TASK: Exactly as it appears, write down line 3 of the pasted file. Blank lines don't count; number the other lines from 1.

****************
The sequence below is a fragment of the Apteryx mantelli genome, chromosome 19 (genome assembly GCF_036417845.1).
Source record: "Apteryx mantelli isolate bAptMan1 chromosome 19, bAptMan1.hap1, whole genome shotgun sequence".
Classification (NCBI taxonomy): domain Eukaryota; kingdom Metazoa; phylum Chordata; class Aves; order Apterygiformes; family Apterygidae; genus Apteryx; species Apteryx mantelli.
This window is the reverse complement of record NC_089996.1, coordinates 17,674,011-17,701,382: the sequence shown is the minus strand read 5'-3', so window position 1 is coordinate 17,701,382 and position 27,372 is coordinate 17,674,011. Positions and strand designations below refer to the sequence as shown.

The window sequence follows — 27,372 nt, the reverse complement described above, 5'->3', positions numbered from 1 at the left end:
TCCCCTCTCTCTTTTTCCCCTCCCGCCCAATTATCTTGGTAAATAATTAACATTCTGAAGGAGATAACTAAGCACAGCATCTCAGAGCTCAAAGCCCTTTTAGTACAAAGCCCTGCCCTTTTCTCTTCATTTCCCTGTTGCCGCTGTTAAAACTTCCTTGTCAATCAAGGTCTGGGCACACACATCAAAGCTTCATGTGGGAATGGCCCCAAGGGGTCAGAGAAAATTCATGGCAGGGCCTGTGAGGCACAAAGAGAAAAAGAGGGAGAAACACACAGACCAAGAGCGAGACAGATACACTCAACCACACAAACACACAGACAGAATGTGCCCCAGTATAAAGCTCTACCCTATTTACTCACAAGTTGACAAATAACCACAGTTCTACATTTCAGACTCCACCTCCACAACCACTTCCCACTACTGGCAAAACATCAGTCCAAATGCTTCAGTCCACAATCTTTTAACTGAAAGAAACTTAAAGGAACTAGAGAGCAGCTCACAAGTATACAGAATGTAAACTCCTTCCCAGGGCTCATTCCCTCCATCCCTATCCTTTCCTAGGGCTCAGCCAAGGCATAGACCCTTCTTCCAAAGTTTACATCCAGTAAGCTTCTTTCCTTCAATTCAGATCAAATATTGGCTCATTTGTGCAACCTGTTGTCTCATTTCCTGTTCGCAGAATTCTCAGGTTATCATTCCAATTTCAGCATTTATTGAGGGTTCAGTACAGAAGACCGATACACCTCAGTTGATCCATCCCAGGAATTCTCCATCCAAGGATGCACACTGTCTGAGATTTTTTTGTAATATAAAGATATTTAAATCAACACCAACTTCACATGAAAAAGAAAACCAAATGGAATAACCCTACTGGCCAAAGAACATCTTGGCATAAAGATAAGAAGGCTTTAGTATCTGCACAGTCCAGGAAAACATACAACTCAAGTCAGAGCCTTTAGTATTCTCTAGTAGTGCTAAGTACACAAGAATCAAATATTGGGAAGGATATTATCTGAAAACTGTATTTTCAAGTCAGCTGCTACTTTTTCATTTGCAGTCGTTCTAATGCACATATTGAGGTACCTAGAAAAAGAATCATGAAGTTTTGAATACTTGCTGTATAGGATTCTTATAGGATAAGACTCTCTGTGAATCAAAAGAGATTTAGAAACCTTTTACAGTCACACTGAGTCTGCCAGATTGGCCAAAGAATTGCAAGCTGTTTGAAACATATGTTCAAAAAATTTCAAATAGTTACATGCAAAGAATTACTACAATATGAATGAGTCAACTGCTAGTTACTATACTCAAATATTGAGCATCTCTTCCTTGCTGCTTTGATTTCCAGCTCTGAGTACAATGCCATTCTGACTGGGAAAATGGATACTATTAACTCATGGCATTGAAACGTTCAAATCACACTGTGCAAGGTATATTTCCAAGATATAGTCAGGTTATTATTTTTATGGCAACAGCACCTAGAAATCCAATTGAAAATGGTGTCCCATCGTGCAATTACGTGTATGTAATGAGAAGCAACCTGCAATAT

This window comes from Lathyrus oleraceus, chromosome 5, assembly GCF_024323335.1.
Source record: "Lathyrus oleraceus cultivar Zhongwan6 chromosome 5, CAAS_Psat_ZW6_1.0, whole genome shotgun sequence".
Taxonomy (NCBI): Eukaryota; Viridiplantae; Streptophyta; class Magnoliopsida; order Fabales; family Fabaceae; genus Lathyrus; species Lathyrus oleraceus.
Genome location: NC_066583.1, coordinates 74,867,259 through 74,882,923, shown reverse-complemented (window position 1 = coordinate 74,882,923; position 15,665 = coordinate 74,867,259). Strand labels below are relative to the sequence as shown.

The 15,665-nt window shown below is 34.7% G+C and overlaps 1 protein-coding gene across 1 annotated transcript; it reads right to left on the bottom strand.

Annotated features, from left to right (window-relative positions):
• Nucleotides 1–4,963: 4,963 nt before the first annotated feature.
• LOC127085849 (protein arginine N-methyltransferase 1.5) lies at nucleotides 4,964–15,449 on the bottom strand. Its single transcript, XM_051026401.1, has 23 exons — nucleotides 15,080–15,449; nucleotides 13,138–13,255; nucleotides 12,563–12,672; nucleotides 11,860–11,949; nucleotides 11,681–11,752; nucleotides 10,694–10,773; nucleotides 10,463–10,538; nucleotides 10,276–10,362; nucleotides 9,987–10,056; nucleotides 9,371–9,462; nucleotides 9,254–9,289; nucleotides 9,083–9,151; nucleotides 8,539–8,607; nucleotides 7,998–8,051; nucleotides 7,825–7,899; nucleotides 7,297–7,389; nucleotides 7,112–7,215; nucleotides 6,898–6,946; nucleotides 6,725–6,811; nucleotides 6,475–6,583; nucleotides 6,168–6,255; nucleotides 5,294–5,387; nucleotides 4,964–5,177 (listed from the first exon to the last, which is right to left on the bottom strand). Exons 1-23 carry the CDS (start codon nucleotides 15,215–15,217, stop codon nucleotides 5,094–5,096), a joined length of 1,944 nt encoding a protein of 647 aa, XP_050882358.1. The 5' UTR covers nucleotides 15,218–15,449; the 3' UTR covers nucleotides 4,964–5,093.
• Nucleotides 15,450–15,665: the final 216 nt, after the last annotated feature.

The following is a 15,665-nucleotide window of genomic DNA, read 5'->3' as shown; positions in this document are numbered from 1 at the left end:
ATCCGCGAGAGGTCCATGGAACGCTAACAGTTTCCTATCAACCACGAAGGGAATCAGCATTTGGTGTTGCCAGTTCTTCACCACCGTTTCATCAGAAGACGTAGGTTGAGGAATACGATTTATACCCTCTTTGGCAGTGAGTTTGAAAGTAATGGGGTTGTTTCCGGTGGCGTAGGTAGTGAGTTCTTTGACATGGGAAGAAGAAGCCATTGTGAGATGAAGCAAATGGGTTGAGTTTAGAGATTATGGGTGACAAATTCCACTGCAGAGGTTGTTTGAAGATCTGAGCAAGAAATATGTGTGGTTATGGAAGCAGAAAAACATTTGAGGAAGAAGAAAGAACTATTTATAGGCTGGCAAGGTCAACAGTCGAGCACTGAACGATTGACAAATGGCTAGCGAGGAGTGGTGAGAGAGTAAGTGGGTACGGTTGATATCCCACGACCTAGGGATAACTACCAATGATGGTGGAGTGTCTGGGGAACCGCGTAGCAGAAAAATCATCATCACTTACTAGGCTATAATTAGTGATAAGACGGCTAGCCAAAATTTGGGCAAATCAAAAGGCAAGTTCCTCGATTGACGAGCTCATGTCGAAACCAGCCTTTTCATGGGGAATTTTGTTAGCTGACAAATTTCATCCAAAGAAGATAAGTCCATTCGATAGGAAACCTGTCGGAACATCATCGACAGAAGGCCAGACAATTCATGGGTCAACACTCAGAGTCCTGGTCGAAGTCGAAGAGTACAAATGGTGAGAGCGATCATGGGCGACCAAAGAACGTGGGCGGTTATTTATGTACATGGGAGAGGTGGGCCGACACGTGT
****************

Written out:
Classification (NCBI taxonomy): domain Eukaryota; kingdom Metazoa; phylum Chordata; class Aves; order Apterygiformes; family Apterygidae; genus Apteryx; species Apteryx mantelli.